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Fellowship extends scope of AI PhD research

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Fletcher Thompson receiving the award from Greg Hellessey.

Australian Maritime College PhD student Fletcher Thompson has been awarded a $14,000 fellowship from the Institute of Marine Engineering, Science & Technology (IMarEST) to extend his research into marine robot artificial intelligence.

The Laurie Prandolini Research Fellowship is awarded annually to a piece of marine or maritime research in Australia, New Zealand or the South Pacific that demonstrates outstanding potential.

Fletcher’s research aims to build an artificial intelligence that enables marine robots to work together — and assign themselves tasks — autonomously.

Fleets with such an ability to contribute to collective tasks could carry out more complex work than individual vehicles. Potential applications include environmental monitoring, monitoring and maintenance of subsea systems, and search and rescue standby.

Fletcher said the funding will enable him to carry out experiments that will demonstrate his research in the real world.  

This fellowship is such an exciting injection for my research – suddenly, much more is possible.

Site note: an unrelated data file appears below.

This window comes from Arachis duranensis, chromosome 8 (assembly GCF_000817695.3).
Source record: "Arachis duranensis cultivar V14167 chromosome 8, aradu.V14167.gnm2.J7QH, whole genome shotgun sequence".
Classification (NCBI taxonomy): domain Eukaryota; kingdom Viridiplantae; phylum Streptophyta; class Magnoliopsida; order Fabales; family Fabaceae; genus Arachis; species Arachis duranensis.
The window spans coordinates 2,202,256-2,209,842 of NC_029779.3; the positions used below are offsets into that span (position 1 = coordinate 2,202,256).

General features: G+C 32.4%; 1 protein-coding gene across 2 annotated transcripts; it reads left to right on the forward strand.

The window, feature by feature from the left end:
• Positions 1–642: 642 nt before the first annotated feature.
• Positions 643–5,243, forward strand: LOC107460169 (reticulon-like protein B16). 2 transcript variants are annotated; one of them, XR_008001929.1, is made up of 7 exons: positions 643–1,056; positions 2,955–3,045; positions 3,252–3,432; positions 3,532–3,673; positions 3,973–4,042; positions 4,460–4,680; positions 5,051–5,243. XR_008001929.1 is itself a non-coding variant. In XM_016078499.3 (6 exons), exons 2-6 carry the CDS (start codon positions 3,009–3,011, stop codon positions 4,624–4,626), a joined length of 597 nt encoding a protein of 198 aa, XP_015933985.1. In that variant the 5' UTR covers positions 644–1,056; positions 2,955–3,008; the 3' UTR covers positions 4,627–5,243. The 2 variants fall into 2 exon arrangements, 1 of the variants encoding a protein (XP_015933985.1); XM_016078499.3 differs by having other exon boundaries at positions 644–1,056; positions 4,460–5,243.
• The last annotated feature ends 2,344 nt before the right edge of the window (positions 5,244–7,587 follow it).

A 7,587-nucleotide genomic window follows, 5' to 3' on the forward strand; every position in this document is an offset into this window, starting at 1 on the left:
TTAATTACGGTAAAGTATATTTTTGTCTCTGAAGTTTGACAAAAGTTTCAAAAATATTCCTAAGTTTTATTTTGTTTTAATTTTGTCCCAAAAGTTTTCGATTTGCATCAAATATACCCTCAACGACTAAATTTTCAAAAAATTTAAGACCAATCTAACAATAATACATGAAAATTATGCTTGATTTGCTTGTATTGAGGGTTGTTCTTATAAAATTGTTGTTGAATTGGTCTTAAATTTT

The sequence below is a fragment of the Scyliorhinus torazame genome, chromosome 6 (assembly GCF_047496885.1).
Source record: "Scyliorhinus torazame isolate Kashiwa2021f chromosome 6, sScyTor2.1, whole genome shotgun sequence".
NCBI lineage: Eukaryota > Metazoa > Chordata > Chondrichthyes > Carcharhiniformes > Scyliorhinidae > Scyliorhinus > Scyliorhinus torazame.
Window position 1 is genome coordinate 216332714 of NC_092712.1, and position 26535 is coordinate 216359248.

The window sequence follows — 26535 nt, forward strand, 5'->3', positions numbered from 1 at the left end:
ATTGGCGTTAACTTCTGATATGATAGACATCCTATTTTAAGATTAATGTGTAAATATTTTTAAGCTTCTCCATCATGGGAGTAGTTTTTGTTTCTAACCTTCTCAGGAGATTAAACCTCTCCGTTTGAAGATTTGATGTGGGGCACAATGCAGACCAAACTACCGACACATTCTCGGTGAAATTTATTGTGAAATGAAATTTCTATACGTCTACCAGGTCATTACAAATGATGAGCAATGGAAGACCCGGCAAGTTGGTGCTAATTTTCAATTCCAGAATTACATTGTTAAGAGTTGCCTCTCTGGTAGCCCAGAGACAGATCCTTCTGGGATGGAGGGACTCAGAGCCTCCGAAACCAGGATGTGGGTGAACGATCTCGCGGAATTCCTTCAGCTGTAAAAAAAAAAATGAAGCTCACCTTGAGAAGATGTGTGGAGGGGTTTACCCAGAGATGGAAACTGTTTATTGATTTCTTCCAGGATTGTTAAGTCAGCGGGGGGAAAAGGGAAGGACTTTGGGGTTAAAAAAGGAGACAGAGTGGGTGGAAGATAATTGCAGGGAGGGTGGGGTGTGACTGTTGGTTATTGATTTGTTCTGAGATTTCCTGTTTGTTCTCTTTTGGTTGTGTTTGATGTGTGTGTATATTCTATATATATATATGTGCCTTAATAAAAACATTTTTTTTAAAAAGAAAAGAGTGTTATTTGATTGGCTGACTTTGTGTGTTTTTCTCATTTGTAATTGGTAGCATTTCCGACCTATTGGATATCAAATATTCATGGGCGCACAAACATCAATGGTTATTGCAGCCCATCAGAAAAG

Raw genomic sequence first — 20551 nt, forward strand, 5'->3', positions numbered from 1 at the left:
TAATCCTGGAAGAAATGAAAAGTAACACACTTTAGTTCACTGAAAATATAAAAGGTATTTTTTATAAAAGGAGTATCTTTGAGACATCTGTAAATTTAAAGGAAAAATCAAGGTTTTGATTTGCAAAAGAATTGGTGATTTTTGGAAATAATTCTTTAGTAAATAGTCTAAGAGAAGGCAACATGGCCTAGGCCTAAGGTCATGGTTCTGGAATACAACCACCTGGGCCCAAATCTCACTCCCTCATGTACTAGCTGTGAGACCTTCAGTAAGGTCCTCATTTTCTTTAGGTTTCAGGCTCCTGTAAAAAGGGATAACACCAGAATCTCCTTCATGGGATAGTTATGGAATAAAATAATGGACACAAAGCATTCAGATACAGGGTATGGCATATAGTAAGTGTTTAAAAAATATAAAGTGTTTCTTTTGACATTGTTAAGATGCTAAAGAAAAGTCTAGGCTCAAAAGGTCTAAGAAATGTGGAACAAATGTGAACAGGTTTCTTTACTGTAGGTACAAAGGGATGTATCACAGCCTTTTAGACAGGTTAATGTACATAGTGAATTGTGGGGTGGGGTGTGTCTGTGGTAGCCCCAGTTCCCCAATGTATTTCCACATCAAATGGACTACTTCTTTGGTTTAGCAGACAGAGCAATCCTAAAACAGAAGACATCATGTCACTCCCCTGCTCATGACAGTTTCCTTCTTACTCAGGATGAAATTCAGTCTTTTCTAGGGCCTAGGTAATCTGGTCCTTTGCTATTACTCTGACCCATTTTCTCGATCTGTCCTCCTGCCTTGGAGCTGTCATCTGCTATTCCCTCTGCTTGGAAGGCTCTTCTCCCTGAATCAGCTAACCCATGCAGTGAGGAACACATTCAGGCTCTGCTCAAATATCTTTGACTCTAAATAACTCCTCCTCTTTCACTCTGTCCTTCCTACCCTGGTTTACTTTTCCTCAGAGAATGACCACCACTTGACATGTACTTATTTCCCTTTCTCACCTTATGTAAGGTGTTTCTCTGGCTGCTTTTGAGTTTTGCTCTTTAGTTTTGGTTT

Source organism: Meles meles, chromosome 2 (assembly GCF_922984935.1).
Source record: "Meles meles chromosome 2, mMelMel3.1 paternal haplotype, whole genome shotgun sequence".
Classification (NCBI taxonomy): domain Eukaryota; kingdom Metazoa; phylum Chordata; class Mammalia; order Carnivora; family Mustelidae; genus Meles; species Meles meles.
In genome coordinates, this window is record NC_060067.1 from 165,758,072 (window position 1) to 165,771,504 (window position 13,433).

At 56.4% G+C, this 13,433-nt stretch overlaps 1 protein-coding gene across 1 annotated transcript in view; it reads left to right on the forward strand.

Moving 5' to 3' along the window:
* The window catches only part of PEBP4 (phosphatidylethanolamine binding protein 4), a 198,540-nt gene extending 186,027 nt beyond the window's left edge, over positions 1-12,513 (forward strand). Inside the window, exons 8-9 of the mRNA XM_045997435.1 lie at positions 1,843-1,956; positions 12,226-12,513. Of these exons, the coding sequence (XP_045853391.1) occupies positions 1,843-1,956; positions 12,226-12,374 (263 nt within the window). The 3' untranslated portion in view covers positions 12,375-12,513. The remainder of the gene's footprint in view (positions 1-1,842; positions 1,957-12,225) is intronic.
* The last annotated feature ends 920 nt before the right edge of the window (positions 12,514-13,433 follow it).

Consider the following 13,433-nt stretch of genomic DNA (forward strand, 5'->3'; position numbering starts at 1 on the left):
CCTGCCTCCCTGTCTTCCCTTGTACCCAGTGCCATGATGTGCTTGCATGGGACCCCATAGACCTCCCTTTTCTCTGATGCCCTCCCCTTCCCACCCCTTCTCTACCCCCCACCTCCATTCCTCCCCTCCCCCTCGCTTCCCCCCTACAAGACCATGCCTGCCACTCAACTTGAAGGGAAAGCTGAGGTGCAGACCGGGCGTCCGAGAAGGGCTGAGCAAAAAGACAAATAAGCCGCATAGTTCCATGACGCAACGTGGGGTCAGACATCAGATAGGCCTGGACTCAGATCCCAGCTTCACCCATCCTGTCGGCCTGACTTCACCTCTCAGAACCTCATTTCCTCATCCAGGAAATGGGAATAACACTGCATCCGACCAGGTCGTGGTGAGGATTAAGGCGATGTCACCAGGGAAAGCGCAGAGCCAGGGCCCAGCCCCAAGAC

“This fellowship is such an exciting injection for my research – suddenly, much more is possible.

“It will fund the equipment needed for physical experiments, including high performance 3D image processing systems, laser scanning modules and high resolution mono and stereo camera units.

“These physical experiments will extend my research, building on my existing computer-based modelling and bringing the results into the real world.”

Greg Hellessey from IMAREST said that Fletcher’s research was chosen because of its global potential.

“Out of all the applications from across Australia, New Zealand and the South Pacific, Fletcher’s was an absolute stand-out in that it was clear it would be ground-breaking work at a national and international level. His work here is pushing into new ground in the maritime sphere around the world.”

Out of all the applications from across Australia, New Zealand and the South Pacific, Fletcher’s was an absolute stand-out.

Having received his award from Mr Hellessey in a presentation at the Australian Maritime College this week, Fletcher will soon travel to the Technical University of Denmark (DTU) to begin experiments in collaboration with researchers there.

Published on: 02 Jun 2017